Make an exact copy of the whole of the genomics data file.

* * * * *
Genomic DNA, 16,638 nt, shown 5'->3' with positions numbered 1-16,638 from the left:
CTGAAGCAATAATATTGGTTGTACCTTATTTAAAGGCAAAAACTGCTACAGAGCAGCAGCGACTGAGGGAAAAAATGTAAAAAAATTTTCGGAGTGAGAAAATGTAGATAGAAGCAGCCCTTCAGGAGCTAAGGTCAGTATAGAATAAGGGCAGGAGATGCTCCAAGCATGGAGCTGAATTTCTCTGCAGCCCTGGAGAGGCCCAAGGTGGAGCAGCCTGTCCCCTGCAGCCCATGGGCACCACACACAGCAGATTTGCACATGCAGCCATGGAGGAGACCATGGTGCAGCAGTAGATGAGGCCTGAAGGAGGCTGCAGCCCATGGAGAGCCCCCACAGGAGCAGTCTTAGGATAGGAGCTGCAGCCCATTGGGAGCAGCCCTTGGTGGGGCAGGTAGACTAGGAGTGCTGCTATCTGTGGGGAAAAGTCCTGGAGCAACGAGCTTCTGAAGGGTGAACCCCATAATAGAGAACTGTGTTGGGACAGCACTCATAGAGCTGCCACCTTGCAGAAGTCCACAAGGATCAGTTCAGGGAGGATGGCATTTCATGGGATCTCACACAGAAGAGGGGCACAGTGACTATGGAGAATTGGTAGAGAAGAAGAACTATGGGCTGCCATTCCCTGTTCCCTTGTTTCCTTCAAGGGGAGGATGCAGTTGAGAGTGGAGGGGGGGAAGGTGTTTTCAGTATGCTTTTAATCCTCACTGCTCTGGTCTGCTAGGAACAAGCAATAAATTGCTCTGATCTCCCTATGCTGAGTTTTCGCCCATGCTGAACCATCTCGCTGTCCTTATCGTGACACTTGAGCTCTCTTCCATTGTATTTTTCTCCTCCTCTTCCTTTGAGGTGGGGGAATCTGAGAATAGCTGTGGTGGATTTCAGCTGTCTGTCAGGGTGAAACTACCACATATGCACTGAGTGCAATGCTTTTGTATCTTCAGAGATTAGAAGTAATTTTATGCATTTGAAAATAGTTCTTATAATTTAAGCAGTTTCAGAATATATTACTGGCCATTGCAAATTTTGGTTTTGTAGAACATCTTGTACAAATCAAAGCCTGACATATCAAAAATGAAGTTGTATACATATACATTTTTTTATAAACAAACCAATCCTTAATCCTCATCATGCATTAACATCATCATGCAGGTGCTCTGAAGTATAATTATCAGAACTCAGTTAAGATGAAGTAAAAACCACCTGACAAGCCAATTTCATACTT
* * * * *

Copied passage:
Genomic DNA, 16,638 nt, shown 5'->3' with positions numbered 1-16,638 from the left:
CTGAAGCAATAATATTGGTTGTACCTTATTTAAAGGCAAAAACTGCTACAGAGCAGCAGCGACTGAGGGAAAAAATGTAAAAAAATTTTCGGAGTGAGAAAATGTAGATAGAAGCAGCCCTTCAGGAGCTAAGGTCAGTATAGAATAAGGGCAGGAGATGCTCCAAGCATGGAGCTGAATTTCTCTGCAGCCCTGGAGAGGCCCAAGGTGGAGCAGCCTGTCCCCTGCAGCCCATGGGCACCACACACAGCAGATTTGCACATGCAGCCATGGAGGAGACCATGGTGCAGCAGTAGATGAGGCCTGAAGGAGGCTGCAGCCCATGGAGAGCCCCCACAGGAGCAGTCTTAGGATAGGAGCTGCAGCCCATTGGGAGCAGCCCTTGGTGGGGCAGGTAGACTAGGAGTGCTGCTATCTGTGGGGAAAAGTCCTGGAGCAACGAGCTTCTGAAGGGTGAACCCCATAATAGAGAACTGTGTTGGGACAGCACTCATAGAGCTGCCACCTTGCAGAAGTCCACAAGGATCAGTTCAGGGAGGATGGCATTTCATGGGATCTCACACAGAAGAGGGGCACAGTGACTATGGAGAATTGGTAGAGAAGAAGAACTATGGGCTGCCATTCCCTGTTCCCTTGTTTCCTTCAAGGGGAGGATGCAGTTGAGAGTGGAGGGGGGGAAGGTGTTTTCAGTATGCTTTTAATCCTCACTGCTCTGGTCTGCTAGGAACAAGCAATAAATTGCTCTGATCTCCCTATGCTGAGTTTTCGCCCATGCTGAACCATCTCGCTGTCCTTATCGTGACACTTGAGCTCTCTTCCATTGTATTTTTCTCCTCCTCTTCCTTTGAGGTGGGGGAATCTGAGAATAGCTGTGGTGGATTTCAGCTGTCTGTCAGGGTGAAACTACCACATATGCACTGAGTGCAATGCTTTTGTATCTTCAGAGATTAGAAGTAATTTTATGCATTTGAAAATAGTTCTTATAATTTAAGCAGTTTCAGAATATATTACTGGCCATTGCAAATTTTGGTTTTGTAGAACATCTTGTACAAATCAAAGCCTGACATATCAAAAATGAAGTTGTATACATATACATTTTTTTATAAACAAACCAATCCTTAATCCTCATCATGCATTAACATCATCATGCAGGTGCTCTGAAGTATAATTATCAGAACTCAGTTAAGATGAAGTAAAAACCACCTGACAAGCCAATTTCATACTT